The AMP saga and the failure of brand strategy
June 5, 2018
Do you have money invested with AMP?
If so, you must have trusted them implicitly. How do you feel about them now?
Like all Australians, I have taken a personal interest in the scandal surrounding AMP. Some of my family and I’m sure many of my friends have money invested with them.
But I have also taken a professional interest in the scandal, as one of my clients is a superannuation fund.
When I first heard about the Royal Commission’s investigation I thought:
“Is my client at risk of the same pitfalls AMP has experienced and, if so, is there anything Taylor & Grace can do as brand strategists to avoid a similar catastrophe?”
AMP (Australian Mutual Provident Society ) was founded in 1849 as a nonprofit and didn’t become a public company until 1998. The word ‘mutual’, as in mutual life insurance or mutual funds, has an institutional meaning relating to common benefits for members. If the organisation prospers, members prosper. Profits are normally reinvested in the company for the mutual benefit of all.
This business model served the Australian Mutual Provident Society for 149 years. Their decision to go public may have been a wise or even necessary decision in 1998, but it should have been taken in conjunction with a brand review. That either did not happen or was ineffective, because at some point the culture shifted, the integrity of the old brand was forgotten and the leadership cheated its members to please its shareholders.
AMP has admitted to charging members for advice that was not given, and then misleading the regulator. As a result, the CEO and chairman have both resigned and AMP has lost billions in market value.
At first glance, this seems like a governance issue, not a branding one. You don’t break the law, you don’t lie to regulators. And obviously those responsible for governance failed the company and its stakeholders. After all, the change from a nonprofit to a public company created a potential conflict between members and shareholders that should have alerted risk managers.
But brand managers could have prevented this shift in culture in the first place, because the leadership wasn’t interested in good governance, and that reflected a failure in brand.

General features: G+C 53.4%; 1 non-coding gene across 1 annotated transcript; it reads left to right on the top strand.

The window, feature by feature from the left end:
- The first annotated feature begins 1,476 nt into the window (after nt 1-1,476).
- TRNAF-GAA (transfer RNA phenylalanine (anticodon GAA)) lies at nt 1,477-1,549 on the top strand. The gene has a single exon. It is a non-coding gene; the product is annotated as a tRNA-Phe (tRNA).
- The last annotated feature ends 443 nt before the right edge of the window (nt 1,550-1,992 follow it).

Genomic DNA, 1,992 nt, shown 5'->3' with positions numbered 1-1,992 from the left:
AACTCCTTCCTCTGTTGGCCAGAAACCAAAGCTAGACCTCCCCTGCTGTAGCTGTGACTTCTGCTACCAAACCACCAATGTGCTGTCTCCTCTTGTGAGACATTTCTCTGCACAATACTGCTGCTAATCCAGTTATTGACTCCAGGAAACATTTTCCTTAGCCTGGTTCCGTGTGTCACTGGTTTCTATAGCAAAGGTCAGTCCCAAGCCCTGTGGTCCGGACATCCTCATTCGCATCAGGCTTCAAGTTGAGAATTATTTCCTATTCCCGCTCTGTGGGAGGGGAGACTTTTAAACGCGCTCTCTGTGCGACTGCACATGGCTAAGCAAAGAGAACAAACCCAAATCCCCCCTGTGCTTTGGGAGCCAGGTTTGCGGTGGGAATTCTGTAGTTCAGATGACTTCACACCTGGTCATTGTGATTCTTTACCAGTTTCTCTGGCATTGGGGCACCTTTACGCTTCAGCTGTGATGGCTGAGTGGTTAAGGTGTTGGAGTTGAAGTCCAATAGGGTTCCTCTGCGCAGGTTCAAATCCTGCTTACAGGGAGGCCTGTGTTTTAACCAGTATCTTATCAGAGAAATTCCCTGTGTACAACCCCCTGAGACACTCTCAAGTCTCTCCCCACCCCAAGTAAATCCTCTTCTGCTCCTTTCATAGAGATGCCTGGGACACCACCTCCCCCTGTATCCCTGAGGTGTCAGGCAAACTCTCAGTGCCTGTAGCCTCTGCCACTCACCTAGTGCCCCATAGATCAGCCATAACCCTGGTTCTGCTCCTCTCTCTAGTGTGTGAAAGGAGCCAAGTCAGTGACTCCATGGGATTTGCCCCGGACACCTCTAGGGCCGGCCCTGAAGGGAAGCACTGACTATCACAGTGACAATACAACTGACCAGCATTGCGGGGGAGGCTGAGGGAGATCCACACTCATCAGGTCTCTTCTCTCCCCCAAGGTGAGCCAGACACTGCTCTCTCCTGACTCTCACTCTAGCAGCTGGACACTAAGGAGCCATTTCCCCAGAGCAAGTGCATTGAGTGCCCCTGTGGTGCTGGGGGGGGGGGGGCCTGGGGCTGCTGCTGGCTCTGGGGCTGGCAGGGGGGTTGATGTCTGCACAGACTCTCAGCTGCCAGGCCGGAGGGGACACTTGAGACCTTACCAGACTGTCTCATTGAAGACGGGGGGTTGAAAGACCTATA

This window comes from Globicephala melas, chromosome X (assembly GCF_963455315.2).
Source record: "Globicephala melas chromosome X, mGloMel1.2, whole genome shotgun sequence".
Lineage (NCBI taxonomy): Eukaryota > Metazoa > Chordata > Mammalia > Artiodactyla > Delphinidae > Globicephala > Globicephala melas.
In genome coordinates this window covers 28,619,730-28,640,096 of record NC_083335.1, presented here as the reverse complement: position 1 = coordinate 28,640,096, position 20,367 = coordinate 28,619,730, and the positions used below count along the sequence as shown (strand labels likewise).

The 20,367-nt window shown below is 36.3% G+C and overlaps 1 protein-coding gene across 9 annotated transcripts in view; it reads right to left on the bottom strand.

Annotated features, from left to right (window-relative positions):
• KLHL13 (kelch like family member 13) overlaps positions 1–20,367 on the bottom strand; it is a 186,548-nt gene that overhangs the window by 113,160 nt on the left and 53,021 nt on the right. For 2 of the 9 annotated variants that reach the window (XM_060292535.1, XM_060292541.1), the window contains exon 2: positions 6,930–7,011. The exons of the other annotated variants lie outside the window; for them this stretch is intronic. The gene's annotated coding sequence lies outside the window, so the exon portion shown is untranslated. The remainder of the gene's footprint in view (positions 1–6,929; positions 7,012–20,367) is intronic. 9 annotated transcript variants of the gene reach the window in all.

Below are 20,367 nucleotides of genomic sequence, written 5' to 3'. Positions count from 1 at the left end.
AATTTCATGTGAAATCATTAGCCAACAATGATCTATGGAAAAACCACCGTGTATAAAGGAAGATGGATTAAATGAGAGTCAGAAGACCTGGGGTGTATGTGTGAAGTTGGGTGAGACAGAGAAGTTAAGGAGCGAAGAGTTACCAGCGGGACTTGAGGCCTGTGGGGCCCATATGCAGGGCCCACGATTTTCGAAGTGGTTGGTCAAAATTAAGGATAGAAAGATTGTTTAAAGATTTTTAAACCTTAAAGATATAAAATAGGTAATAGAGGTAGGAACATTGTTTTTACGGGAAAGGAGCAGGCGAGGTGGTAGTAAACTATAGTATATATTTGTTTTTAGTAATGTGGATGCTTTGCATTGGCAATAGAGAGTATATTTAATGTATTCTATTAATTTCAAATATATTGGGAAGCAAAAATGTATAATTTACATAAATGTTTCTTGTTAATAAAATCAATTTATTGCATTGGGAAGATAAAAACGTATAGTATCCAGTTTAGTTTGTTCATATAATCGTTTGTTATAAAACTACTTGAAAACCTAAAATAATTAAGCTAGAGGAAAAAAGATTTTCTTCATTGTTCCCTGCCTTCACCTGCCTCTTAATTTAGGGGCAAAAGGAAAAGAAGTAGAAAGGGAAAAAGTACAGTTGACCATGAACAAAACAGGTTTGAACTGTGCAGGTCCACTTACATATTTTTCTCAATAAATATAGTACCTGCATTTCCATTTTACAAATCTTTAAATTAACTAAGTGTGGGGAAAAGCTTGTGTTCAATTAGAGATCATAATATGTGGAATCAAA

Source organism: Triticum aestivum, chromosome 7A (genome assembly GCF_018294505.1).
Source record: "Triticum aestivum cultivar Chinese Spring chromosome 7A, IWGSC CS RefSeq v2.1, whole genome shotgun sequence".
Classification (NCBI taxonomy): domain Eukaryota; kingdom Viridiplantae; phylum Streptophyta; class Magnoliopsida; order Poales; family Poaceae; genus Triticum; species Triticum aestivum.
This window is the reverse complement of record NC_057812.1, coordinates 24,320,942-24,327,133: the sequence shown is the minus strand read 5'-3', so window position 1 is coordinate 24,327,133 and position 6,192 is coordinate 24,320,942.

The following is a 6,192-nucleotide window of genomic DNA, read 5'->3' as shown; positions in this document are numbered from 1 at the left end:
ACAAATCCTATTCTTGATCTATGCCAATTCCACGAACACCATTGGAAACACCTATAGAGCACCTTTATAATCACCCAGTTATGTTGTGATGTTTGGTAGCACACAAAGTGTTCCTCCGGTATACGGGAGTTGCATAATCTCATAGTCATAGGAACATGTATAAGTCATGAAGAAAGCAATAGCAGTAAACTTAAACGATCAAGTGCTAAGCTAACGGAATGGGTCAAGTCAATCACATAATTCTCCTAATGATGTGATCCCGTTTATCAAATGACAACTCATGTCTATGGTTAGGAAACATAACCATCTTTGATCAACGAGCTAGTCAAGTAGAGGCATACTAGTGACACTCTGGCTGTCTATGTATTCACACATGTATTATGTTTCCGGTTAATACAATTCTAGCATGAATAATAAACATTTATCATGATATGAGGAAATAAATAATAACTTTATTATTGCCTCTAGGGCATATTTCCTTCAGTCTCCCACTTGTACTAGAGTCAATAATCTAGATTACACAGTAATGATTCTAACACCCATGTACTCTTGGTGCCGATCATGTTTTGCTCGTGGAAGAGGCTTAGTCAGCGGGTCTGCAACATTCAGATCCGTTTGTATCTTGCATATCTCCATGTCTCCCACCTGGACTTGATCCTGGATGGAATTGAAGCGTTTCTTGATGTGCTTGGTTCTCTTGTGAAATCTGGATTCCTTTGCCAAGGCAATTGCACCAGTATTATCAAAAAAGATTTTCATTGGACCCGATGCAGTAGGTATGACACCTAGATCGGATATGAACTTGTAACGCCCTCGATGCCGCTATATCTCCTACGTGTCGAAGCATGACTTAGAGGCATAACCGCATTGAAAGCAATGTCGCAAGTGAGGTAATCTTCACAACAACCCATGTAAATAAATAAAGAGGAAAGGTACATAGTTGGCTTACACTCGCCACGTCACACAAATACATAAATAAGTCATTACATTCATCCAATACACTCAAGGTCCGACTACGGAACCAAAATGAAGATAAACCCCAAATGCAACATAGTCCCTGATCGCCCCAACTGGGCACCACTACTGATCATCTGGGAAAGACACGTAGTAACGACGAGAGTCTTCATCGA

If I had been doing their brand strategy back in 1998 I’d like to think I would have urged the leadership to prioritise the M in AMP. It’s easy when you refer to your company by initials to forget what those letters stand for.
I would have told them to use the word ‘mutual’ liberally in their key messaging to reinforce to their customers and to their employees that, while they now had shareholders to look after as well, they weren’t about to turn their back on 149 years of faithful service.
In fact, the superannuation client I do represent is a nonprofit and doesn’t charge fees for advice. Not only did this policy of theirs help them avoid the temptations that led AMP astray, but it was a point of differentiation we hammered home in their brand messaging.
In other words, the fact that they didn’t charge fees wasn’t just a business decision for them, it reflected their core value of having their interests aligned with their clients.
And that’s why brand needs to be considered at all major business touchpoints.
Imagine, for instance, our client decided to start charging fees. They might consult us only long after the decision had been made, and after Marketing had begun to create a campaign.
But brand strategists who understand their clients on a deeper level and have access to leadership, could warn them that such a path could lead to the diminution of their brand, a step that could start a cataclysmic chain of events ending in resignations and Royal Commissions.
Brand strategy is more than considering what colours, logo or font you are going to use on the front of your building. It’s the very essence of who you are as a company, what values you live and aligning those values with the interests of your clients.